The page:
To understand children's resilience to ongoing violent border attacks (low PTSD symptoms and internalizing/externalizing behavior problems, and high sense of coherence—SOC), this study examined a multidimensional model of protective resources. This model comprised factors at the family level (fathers’/mothers’ coping strategies and SOC) and at the individual level (children's coping strategies and attachments with father/mother). Participants were 251 Israeli father-mother–child triads living near the border with Gaza (children ages 9–12 years). Preliminary analyses indicated children’s prevalence of clinical PTSD was 6%. SEM analyses revealed the theoretical model’s high fit with empirical data, χ2(1) =.00, p =.99, CFI = 1, TLI = 1, SRMR =.00, RMSEA =.00 [90% CI (.00,.00)]. More significant paths emerged between fathers’ coping resources and children’s resilience measures than for mothers’ coping resources. Results also pinpointed the significant role of children’s parental attachments and coping strategies. Discussion focused on the unique value of father, mother, and child risk/protective factors for explaining well-adjusted functioning among children living in conflict areas.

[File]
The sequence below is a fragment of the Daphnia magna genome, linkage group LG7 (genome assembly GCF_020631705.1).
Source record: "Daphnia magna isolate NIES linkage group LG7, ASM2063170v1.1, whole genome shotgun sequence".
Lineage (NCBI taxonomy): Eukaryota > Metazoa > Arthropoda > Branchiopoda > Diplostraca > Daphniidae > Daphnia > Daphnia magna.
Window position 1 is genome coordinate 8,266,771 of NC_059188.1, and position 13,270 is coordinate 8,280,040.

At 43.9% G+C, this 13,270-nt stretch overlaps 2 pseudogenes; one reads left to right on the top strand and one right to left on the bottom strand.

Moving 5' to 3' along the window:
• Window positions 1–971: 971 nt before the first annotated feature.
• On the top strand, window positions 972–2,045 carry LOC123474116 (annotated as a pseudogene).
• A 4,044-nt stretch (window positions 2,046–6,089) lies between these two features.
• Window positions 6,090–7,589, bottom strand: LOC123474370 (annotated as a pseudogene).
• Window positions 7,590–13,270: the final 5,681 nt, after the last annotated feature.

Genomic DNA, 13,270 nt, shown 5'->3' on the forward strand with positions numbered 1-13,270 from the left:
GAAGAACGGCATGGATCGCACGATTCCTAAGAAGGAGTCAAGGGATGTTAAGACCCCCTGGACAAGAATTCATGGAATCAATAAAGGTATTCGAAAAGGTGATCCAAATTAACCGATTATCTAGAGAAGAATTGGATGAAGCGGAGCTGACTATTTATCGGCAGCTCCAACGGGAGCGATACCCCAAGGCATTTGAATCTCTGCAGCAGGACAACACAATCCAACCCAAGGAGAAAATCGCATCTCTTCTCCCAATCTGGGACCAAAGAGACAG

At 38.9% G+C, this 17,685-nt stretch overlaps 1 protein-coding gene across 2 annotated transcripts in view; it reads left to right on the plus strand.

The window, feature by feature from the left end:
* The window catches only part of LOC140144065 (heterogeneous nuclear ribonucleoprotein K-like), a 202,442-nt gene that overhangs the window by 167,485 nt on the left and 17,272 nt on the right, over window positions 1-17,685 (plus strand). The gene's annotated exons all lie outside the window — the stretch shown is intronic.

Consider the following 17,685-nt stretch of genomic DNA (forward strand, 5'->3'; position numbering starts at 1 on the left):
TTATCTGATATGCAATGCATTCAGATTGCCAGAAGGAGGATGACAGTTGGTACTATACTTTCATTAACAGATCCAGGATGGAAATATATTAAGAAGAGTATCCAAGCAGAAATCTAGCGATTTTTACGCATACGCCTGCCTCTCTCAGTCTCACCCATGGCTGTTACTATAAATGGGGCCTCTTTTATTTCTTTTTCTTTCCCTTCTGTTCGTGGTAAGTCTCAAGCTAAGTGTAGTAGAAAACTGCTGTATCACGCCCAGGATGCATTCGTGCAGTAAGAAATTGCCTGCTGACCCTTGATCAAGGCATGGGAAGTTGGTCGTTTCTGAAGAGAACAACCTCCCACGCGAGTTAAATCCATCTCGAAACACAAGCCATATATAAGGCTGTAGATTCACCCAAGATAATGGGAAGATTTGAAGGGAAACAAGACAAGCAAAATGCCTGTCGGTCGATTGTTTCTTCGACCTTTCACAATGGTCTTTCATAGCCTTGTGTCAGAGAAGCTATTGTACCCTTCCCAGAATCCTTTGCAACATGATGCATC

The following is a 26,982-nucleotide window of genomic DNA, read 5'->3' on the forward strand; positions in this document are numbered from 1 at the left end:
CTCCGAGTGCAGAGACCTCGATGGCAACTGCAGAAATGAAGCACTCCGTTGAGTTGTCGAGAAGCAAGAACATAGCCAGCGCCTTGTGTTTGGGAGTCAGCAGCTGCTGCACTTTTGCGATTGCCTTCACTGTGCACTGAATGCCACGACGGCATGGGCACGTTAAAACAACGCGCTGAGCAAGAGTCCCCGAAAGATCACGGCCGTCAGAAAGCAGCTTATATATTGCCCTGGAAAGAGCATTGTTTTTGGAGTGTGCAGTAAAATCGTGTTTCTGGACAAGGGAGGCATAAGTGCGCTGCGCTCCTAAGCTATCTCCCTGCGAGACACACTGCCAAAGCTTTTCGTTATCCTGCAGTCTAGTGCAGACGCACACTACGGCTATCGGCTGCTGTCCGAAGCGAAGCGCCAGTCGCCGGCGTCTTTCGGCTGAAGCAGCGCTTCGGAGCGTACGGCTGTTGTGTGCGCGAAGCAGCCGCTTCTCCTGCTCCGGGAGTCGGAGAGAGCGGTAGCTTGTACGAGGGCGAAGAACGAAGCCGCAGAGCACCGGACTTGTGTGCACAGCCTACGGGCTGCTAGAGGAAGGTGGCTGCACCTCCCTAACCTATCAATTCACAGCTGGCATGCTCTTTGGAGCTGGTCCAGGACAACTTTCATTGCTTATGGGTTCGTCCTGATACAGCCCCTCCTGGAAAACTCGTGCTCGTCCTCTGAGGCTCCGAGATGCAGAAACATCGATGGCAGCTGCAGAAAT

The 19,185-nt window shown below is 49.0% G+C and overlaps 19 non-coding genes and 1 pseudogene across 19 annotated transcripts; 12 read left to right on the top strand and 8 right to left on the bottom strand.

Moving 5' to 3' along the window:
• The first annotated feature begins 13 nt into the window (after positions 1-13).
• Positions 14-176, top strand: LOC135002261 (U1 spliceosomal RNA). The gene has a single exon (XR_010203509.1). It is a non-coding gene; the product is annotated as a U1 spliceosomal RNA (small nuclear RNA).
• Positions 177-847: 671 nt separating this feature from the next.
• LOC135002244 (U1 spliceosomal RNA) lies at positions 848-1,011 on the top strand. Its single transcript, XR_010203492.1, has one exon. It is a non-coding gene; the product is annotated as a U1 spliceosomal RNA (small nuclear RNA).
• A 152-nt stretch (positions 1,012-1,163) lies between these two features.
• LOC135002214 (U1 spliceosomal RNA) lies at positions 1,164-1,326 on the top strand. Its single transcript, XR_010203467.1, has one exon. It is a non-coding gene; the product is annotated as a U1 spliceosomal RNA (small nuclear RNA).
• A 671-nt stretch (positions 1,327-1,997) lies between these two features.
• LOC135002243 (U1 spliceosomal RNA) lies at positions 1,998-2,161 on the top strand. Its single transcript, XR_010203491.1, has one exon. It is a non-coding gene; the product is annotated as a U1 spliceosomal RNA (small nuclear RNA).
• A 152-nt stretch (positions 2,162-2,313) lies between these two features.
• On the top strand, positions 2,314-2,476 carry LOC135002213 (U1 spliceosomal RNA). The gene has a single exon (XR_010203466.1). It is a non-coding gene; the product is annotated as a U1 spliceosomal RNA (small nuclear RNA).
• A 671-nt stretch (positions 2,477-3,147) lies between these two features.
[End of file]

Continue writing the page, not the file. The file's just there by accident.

|Journal||Child Psychiatry and Human Development|
|Early online date||22 Jan 2022|
|State||E-pub ahead of print - 22 Jan 2022|
Bibliographical notePublisher Copyright:
© 2021, The Author(s), under exclusive licence to Springer Science+Business Media, LLC, part of Springer Nature.
- Border attacks
- Internalizing/externalizing behaviors
- Sense of coherence